McLaren enjoys best weekend since Australia in P4 and P5

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McLaren has moved back above Force India in the battle for fifth place in the Formula 1 constructors’ championship after enjoying its best weekend since the Australian Grand Prix back in March at the Sochi Autodrom today.

Jenson Button endured a lonely race en route to fourth place in Russia as Fernando Alonso’s early threat faded as the race went on. The Ferrari driver also lost out to Button’s teammate, Kevin Magnussen, who came home in fifth place.

This strong double-score marks the team’s best result since the Australian Grand Prix in March, where Magnussen and Button finished in second and third place respectively.

“Well, that wasn’t a bad day at all,” Button said after the race. “I reckon we got the maximum out of the car. I had a little scare at turn three on lap one, when Fernando and I got very close to each other, but apart from that it was a pretty straightforward race.

“It’s been a tough year for us but over the past few grands prix it’s been clear that we’ve been improving. Today’s result, fourth and fifth, is the best we’ve had for a little while, and the 22 world championship points that Kevin and I scored are very welcome from a constructors’ world championship point of view.”

Magnussen even compared the race to a relaxed Sunday drive as he faced little opposition on track.

“It was a pretty uneventful afternoon for me,” he said. “It was almost like a chilled-out Sunday drive, in fact, because I was easing off the power 200 metres before the corners in an effort to save fuel.

“I was really surprised that no-one was able to catch me, in fact. I guess the guys behind me must have been experiencing the same problem.”

The team now leads Force India by 10 points in the constructors’ championship with three races remaining as it prepares to wave goodbye to Mercedes power ahead of Honda’s arrival in 2015.

Hunter and Jett Lawrence walk a delicate balance between winning races and favoring the fans

Hunter Jett Lawrence fans
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ANAHEIM, California – Hunter and Jett Lawrence are two of the most popular riders on the Monster Energy Supercross circuit, with fan bases that established and grew immediately when they came to America to ride for HRC Honda. Connecting with those fans came naturally for the charming Australian brothers, but it has not come without cost.

“It’s cool they’re there and it’s one of the things we try to do is give the fan that interaction,” Hunter told NBC Sports during Supercross Media Sessions ahead of the 2023 season. “It’s why we do ride days, meet-and-greets, press conferences  – all that stuff, because it’s exciting for them. We are trying to bridge the gap so they get personal interaction. Because that’s all they’re after. It’s all about getting that fan to think, ‘I know that guy. I didn’t meet him, but I get him. I get his humor.’ ”

There is no artifice in either brother. Their fan appeal is directly attributable to who they are at their core. And it’s that very genuineness that has throngs of fans standing outside their hauler, waiting for just a moment of their time.

“It’s about being yourself – talking to people,” Hunter said. “It’s not like I turn it on or turn it off; it’s just about being yourself. This is who we are, this is who you get and this is how it will be. You can’t portray something you’re not. If you keep saying you’re an orange, but apples keep popping out, it’s only a matter of time [until they figure it out].”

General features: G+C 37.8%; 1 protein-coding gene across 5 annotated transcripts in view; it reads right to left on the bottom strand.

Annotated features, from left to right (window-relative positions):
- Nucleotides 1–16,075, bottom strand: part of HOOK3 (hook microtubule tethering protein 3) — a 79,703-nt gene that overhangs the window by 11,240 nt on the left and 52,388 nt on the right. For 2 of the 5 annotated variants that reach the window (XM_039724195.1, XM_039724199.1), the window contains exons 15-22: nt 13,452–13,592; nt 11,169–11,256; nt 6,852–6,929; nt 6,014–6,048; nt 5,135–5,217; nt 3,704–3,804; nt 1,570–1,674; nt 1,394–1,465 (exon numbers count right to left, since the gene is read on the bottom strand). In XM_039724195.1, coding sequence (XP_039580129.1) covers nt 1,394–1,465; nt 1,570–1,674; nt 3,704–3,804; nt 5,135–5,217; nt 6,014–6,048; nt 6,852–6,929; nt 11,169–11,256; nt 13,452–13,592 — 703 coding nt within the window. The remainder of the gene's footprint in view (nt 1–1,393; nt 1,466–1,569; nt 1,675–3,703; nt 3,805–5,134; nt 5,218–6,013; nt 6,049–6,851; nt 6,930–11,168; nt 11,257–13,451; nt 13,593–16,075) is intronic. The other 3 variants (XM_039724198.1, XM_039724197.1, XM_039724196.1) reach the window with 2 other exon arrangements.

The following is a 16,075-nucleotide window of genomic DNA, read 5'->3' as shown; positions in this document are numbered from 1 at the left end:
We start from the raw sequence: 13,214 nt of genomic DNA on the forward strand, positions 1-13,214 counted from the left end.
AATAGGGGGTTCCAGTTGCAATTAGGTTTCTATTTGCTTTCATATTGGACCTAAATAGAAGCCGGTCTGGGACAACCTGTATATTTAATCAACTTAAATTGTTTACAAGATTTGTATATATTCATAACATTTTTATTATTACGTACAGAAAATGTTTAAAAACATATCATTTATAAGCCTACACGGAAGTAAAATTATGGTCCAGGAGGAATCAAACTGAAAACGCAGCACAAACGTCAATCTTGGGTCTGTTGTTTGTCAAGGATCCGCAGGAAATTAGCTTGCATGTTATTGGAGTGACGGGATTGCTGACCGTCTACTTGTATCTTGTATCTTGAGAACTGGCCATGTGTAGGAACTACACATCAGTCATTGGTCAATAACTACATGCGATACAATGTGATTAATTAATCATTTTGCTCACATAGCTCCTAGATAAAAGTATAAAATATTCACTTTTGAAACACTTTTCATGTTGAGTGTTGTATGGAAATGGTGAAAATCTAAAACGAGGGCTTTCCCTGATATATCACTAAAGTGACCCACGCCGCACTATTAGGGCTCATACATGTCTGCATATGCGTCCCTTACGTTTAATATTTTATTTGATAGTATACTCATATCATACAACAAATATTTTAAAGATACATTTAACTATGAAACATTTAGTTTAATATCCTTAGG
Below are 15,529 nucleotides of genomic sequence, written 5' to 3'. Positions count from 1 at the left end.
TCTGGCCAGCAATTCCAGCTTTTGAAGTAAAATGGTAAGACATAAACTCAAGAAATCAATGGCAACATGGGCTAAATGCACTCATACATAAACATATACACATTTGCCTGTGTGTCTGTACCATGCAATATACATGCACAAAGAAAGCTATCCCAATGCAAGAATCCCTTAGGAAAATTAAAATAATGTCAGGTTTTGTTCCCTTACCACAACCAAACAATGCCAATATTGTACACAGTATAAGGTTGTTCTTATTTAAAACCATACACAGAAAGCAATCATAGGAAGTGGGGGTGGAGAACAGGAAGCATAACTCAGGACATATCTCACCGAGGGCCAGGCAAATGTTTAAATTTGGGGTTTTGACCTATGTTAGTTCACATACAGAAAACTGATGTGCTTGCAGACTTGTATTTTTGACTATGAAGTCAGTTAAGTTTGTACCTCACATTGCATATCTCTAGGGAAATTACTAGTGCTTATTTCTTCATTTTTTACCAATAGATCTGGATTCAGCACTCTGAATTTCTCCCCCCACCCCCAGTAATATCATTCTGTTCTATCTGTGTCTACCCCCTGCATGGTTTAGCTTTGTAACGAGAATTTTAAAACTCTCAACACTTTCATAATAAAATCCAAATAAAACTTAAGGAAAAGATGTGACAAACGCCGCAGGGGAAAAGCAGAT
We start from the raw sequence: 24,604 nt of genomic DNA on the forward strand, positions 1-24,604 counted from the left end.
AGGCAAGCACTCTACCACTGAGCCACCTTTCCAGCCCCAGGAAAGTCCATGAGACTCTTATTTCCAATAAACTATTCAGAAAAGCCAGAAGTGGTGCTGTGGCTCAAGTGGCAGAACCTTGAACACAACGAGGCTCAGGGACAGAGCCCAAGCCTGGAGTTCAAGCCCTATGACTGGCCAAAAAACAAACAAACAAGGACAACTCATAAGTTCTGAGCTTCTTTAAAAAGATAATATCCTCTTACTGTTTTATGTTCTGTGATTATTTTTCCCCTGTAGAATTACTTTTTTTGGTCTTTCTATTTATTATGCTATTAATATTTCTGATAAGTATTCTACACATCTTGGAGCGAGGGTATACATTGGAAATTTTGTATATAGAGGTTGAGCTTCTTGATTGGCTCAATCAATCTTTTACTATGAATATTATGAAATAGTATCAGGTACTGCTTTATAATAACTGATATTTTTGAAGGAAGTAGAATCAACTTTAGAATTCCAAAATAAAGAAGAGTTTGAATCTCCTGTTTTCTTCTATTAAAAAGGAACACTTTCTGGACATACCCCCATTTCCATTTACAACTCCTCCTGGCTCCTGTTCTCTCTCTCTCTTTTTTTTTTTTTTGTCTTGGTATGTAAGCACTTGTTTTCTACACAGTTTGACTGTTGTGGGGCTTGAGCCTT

The key word is ‘throngs’, however. One person wanting just a few moments of time is incidental. Dozens are an entirely different matter.

“It’s tough in Supercross because it’s such a long day,” Hunter said. “The recovery side of it’s tough to do everything. We get stuck outside the grid; we can’t be there for like 10 minutes. We’re stuck there for like an hour. It gets overwhelming at times.

“You feel bad because you want to sign everything, but you’re still here for a job. Every race day is like that. We do the best we can, but there are so many people who wait out front. They’re screaming for you. Even when we’re coming off the sessions, they’re already yelling before you put your bike on the stands. You don’t even get time to take you helmet off.”

It can be a double-edged sword. Personality is only one part of the equation. A much bigger part of the brothers’ fan appeal comes because of their success. Hunter finished second in the last two Supercross 250 West title battles and third in the past two Lucas Oil Pro Motocross Championships.

Jett won the last three titles he competed for, including last year’s 250 East Supercross Championship and the last two Motocross contests.

“I think they expect me to have nothing else to do on a Saturday and that I have unlimited energy,” Jett said. “But, I’m trying to recover for the next race.”

It’s a matter of timing. Jett has gained a reputation last year for handing out hundreds of donuts before the races during Red Bull fan appreciation sessions. And after the race, once the business at hand has been settled, Jett is equally available to the fans.

“After the race it’s fine; I’ll stay behind.” Jett said. “My job is done on the racing side of things, but until that last moto is done, my main thing is dirt bikes. The fans come along with it. The fans are part of the job, but main job at hand is the racing side of things. After the race, I’ll stay there for an hour or so. It’s a lot calmer.”